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Babalola v. Donegal Group

August 26, 2008


The opinion of the court was delivered by: Yvette Kane, Chief Judge United States District Court

(Chief Judge Kane)


Before the Court is Defendants' motion to dismiss Plaintiff's complaint pursuant to Federal Rule of Civil Procedure 12(b)(6) for failure to state a claim upon which relief can be granted. (Doc. No. 4.) The motion has been briefed and is ripe for disposition. For the reasons that follow, the Court will grant Defendant's motion to dismiss and will give Plaintiff leave to file an amended complaint consistent with the following opinion.


Plaintiff Gbolagade Babalola filed the instant action on April 7, 2008, alleging that Defendants Donegal Group, Inc., and Donegal Mutual Insurance Company (collectively "Defendants") breached the terms of a homeowners insurance policy (the "policy") that Plaintiff had purchased from them. Specifically, Plaintiff claims that Defendants improperly and in bad faith refused to defend him in a separate lawsuit pending before this Court.

The underlying action for which Plaintiff sought coverage is Bickford v. Babalola, No. 1:07-CV-2169 (hereinafter Bickford or the "underlying action"), brought against him by his former co-worker Kelly Bickford and her husband Warren Bickford. Ms. Bickford alleges that Plaintiff sexually assaulted, molested, and harassed her when both she and Plaintiff were employed at Waynesboro Hospital in Waynesboro, Pennsylvania. In the complaint, Ms. Bickford sets forth various alleged instances of inappropriate sexual touching by and interaction with Plaintiff, and she describes the overwhelming emotional and psychological impact that Plaintiff's alleged conduct had on her. Ms. Bickford states that she is being treated by a family physician and psychiatrist to help her cope with the mental and emotional trauma she continues to suffer as a result of Plaintiff's attacks. The complaint raises claims of: battery, assault, outrageous conduct causing severe emotional distress, false imprisonment, invasion of privacy, intentional infliction of emotional distress, negligent infliction of emotional distress, negligence, and loss of consortium.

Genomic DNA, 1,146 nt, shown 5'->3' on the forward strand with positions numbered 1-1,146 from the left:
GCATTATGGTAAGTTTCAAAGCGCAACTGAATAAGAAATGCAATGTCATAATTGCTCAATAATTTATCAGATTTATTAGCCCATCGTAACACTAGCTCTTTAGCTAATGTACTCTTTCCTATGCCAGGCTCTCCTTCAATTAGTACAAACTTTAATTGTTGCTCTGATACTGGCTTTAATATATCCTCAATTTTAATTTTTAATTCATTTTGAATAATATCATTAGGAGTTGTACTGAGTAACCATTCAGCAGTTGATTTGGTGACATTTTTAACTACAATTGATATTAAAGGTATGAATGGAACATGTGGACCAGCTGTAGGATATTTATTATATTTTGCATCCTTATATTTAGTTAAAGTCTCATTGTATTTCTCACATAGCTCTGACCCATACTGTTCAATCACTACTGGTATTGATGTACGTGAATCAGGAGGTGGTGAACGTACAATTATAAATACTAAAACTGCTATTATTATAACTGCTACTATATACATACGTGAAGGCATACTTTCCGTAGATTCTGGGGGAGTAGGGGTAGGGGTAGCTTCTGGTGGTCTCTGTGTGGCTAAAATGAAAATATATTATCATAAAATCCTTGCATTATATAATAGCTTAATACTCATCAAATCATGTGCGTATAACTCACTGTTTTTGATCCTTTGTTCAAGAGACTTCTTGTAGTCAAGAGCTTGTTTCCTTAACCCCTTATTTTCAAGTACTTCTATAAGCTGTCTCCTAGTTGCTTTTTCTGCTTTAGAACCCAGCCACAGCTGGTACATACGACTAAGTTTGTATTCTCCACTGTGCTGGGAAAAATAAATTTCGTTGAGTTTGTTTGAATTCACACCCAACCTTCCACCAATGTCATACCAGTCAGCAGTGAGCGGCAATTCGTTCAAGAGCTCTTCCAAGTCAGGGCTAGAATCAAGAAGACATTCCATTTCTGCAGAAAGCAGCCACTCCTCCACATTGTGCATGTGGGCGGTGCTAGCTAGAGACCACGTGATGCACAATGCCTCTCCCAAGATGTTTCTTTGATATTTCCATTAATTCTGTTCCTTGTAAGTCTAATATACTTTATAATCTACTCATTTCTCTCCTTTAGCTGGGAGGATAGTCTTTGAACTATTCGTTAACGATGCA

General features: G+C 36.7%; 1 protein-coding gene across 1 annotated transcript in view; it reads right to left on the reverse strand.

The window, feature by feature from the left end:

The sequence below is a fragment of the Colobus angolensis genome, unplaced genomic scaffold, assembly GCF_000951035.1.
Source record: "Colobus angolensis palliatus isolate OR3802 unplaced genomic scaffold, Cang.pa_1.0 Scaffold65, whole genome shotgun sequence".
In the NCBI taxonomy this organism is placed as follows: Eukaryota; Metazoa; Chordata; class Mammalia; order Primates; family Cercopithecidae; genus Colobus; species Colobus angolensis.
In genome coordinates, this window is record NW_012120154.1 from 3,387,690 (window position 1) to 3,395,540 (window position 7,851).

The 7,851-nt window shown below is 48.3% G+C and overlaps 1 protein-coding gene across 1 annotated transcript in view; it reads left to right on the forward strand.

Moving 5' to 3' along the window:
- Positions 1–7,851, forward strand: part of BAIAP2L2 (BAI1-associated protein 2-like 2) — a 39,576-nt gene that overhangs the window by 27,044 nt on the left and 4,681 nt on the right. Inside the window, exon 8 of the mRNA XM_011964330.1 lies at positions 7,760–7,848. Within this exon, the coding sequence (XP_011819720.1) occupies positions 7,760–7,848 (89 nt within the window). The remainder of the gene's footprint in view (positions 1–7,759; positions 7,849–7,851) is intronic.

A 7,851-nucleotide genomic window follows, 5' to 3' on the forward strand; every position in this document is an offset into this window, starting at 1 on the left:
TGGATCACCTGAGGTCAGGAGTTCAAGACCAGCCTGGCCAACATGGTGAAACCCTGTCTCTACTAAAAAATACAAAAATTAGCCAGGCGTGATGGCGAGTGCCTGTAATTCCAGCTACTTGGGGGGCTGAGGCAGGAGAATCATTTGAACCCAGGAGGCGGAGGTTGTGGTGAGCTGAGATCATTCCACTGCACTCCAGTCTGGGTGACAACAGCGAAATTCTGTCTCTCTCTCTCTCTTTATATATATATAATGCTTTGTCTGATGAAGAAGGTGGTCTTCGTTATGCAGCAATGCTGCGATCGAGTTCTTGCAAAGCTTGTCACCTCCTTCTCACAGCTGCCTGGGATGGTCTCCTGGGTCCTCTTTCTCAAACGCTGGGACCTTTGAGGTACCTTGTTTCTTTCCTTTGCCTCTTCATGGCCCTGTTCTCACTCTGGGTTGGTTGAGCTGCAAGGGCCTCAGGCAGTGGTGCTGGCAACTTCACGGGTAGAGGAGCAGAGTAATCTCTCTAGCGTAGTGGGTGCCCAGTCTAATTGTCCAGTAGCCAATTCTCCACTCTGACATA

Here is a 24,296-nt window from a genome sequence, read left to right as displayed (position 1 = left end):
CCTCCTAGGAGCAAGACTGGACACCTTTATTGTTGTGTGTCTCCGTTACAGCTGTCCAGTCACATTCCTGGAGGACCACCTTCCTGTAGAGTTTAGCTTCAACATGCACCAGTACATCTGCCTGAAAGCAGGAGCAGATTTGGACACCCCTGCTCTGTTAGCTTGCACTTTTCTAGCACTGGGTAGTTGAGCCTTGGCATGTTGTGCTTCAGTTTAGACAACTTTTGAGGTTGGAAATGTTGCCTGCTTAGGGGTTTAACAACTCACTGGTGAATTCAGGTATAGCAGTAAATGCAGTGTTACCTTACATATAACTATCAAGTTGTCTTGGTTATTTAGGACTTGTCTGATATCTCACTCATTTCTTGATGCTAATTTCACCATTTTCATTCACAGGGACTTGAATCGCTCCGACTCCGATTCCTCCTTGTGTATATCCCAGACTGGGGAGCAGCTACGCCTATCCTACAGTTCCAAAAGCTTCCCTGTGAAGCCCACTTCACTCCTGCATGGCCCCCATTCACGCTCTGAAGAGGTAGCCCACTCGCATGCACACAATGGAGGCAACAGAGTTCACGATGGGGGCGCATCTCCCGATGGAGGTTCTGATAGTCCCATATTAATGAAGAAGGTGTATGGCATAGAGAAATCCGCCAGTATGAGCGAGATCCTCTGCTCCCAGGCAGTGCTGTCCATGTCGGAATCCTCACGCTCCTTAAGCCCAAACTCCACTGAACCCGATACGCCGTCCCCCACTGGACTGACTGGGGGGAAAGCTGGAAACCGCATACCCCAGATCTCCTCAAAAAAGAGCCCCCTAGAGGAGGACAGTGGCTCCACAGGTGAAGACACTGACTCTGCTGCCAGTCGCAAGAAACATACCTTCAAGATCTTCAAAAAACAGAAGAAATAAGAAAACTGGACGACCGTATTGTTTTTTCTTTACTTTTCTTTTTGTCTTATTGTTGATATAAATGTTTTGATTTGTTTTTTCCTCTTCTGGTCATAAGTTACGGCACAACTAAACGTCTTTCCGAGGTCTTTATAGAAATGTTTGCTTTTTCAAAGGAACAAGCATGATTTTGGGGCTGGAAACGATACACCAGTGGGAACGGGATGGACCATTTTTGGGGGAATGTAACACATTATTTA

Plaintiff maintains that the Bickfords' claims are entirely without merit. Moreover, he contends that some of the claims-in particular, those sounding in negligence-should be covered by his homeowners insurance policy. Plaintiff tendered the Bickford complaint to Defendants, but they refused to defend him against the suit, prompting the instant action.

As relief for Defendants' denial of coverage, Plaintiff seeks monetary damages for breach of contract, treble damages, pre and post judgment interest, punitive damages, and fees and costs. (Compl. at 4.) Plaintiff also seeks an order directing Defendants to pay the costs and fees of defending him in the underlying action "solely for the Bickfords' claims of negligence against Plaintiff." (Id.)

Defendants filed the instant motion to dismiss on April 28, 2008. (Doc. No. 4.) Before his briefing obligation had been triggered under the Local Rules, see M.D. Pa. L.R. 7.6, Plaintiff filed a brief in opposition. (Doc. No. 6.) Defendants subsequently filed their brief in support of the motion and reply brief on May 12 and May 19, 2008, respectively. Plaintiff sought leave to file a sur-reply brief (Doc. No. 10), which was granted (Doc. No. 12). During a case management conference held on June 2, 2008, Defendants sought leave to supplement their arguments on the motion to dismiss, explaining that they had not been able to adequately address certain matters "newly" raised in Plaintiff's sur-reply brief. Defendants and Plaintiff filed supplemental briefs on July 10, 2008. (Doc. Nos. 18 & 19.)